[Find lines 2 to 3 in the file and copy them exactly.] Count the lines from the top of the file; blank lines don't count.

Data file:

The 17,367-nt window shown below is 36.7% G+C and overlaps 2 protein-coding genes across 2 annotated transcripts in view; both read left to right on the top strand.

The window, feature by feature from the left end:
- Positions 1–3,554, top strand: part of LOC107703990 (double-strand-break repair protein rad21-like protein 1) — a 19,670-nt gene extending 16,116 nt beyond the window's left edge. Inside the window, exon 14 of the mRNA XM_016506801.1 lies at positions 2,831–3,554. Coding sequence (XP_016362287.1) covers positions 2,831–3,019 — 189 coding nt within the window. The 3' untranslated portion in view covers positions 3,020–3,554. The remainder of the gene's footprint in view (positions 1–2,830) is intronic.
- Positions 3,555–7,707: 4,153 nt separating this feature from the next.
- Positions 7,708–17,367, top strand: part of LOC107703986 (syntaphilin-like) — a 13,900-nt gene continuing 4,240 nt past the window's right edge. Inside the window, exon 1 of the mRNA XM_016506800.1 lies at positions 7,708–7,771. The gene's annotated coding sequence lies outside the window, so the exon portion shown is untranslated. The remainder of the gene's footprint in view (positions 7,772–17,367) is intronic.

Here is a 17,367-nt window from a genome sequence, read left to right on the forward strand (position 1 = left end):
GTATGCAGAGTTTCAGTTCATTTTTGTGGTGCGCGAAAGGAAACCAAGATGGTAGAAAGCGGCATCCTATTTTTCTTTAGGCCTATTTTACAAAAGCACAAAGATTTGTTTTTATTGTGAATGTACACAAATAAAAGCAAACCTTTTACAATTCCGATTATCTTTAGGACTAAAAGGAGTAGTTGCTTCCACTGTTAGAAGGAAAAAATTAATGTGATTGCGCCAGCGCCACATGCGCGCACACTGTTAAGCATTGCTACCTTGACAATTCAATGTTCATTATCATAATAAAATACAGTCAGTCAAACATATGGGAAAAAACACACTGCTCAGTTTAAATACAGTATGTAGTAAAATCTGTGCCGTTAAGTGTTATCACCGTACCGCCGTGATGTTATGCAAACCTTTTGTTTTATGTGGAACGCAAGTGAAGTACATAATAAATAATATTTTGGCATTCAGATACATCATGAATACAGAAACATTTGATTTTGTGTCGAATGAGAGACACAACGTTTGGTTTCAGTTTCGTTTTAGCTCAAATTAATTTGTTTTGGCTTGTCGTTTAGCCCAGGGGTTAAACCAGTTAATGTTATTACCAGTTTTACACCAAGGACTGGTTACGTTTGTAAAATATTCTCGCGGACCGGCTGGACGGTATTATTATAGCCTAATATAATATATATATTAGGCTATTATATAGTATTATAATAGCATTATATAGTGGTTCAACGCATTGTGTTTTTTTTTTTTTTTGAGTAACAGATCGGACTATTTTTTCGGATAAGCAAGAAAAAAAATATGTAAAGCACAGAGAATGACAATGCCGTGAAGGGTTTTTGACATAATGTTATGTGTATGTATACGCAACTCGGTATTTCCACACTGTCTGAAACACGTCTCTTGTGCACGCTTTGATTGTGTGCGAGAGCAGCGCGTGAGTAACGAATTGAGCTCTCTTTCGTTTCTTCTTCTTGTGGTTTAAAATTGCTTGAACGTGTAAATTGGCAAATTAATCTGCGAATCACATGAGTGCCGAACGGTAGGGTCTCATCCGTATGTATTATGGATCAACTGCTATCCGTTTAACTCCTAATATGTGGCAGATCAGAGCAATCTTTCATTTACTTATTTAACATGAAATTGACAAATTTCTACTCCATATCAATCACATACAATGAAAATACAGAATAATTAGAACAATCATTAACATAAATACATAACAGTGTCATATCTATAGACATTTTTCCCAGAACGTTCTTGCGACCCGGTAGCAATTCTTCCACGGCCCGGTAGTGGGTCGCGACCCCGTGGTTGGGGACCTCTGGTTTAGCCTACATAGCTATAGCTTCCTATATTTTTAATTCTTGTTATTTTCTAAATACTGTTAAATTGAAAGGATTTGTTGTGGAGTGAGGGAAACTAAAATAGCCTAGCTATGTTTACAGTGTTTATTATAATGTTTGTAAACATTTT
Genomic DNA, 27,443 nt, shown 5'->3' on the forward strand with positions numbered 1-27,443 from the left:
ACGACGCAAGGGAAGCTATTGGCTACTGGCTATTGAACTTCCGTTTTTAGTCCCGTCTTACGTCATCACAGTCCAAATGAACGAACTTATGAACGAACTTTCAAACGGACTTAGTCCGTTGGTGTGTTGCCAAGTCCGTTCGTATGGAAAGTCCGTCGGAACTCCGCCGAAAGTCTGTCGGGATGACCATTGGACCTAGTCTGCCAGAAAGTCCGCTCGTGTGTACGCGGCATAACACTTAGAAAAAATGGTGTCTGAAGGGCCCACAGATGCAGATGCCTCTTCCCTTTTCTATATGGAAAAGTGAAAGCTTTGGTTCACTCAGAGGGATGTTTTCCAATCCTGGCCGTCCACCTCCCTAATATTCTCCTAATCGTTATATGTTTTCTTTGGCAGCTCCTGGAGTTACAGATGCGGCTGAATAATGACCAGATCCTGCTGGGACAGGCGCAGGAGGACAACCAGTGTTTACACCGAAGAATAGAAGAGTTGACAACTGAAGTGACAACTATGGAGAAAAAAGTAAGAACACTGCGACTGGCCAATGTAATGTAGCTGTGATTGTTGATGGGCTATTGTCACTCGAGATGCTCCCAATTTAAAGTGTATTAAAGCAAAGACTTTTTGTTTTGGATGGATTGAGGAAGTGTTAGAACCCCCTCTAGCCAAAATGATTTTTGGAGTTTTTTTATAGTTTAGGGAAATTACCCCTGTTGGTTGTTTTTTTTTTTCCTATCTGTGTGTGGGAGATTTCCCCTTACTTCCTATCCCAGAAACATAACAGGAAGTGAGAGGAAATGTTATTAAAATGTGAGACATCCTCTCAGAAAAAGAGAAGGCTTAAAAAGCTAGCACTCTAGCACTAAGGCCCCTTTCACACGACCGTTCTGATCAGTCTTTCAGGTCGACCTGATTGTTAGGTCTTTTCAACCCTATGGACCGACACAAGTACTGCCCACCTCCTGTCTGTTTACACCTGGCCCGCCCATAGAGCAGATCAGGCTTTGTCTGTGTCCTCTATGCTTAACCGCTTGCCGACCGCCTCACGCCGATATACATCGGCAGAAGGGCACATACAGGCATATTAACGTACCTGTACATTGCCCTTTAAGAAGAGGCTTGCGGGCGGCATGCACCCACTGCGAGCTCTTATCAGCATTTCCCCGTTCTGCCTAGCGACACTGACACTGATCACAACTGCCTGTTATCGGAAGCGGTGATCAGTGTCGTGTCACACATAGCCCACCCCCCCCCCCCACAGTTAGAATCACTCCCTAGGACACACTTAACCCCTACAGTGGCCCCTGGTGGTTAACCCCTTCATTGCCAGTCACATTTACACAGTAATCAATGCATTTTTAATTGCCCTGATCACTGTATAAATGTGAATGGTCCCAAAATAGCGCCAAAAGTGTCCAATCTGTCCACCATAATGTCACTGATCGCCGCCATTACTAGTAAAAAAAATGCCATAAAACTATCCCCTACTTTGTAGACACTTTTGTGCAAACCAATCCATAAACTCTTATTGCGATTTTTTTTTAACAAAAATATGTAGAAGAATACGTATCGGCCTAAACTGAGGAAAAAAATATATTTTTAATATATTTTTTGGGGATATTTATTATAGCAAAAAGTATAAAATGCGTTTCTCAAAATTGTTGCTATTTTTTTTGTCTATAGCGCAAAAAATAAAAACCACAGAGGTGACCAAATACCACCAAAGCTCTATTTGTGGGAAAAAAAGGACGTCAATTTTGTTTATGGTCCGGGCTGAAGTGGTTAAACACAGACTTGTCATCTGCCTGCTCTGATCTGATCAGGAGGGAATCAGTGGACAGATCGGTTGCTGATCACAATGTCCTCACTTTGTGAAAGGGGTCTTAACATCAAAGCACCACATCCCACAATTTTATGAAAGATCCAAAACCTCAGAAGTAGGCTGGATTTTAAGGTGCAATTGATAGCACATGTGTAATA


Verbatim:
The window, feature by feature from the left end:
- Positions 1–3,554, top strand: part of LOC107703990 (double-strand-break repair protein rad21-like protein 1) — a 19,670-nt gene extending 16,116 nt beyond the window's left edge. Inside the window, exon 14 of the mRNA XM_016506801.1 lies at positions 2,831–3,554. Coding sequence (XP_016362287.1) covers positions 2,831–3,019 — 189 coding nt within the window. The 3' untranslated portion in view covers positions 3,020–3,554. The remainder of the gene's footprint in view (positions 1–2,830) is intronic.